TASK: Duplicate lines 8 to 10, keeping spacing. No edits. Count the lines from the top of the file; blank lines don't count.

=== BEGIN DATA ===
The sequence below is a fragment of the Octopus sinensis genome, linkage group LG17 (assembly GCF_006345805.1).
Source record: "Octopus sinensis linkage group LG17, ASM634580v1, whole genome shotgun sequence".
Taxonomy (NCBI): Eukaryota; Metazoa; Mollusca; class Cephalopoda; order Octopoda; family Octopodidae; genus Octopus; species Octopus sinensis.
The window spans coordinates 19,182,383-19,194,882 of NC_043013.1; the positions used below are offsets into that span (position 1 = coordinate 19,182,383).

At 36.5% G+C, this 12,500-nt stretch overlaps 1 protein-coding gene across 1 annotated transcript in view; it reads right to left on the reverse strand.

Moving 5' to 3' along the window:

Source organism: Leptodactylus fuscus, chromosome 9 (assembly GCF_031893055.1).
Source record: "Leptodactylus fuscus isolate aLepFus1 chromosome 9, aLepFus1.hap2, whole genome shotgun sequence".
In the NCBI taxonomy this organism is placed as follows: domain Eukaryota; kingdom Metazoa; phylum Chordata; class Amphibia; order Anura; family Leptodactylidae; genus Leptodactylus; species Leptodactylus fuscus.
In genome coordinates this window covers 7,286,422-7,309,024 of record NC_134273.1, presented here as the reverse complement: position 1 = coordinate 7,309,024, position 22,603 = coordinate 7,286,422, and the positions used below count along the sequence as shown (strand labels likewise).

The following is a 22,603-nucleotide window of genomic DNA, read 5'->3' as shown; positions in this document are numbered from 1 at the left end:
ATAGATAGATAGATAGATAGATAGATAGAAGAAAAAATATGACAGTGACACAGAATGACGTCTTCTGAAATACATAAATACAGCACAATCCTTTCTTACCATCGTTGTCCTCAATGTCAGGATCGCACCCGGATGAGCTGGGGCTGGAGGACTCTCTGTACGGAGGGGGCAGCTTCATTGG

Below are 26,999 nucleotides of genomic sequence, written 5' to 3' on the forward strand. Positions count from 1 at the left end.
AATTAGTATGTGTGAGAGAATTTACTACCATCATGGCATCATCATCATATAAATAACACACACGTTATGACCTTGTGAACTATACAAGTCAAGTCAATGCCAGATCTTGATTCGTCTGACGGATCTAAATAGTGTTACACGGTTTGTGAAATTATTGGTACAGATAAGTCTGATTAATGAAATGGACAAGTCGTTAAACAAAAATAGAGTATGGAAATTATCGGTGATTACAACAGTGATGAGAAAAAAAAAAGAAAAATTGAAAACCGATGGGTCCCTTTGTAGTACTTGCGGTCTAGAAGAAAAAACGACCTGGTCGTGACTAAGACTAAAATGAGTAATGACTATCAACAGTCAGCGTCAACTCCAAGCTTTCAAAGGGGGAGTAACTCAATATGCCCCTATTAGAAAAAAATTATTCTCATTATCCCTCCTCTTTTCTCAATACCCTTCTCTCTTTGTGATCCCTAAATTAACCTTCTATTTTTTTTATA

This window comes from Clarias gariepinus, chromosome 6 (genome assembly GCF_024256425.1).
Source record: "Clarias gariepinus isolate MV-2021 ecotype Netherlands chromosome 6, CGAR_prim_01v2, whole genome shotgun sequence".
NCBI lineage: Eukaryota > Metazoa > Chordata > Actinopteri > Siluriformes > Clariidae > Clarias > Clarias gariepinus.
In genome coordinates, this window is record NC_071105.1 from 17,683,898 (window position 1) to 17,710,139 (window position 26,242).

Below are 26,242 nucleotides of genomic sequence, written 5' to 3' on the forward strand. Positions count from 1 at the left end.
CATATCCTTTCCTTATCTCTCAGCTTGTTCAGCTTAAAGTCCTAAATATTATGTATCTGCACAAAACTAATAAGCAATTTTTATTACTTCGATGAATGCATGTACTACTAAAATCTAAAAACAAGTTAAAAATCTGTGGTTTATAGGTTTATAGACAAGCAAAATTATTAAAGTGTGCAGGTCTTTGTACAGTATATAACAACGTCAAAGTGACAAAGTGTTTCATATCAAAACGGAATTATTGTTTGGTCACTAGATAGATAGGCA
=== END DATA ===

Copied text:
Source record: "Leptodactylus fuscus isolate aLepFus1 chromosome 9, aLepFus1.hap2, whole genome shotgun sequence".
In the NCBI taxonomy this organism is placed as follows: domain Eukaryota; kingdom Metazoa; phylum Chordata; class Amphibia; order Anura; family Leptodactylidae; genus Leptodactylus; species Leptodactylus fuscus.
In genome coordinates this window covers 7,286,422-7,309,024 of record NC_134273.1, presented here as the reverse complement: position 1 = coordinate 7,309,024, position 22,603 = coordinate 7,286,422, and the positions used below count along the sequence as shown (strand labels likewise).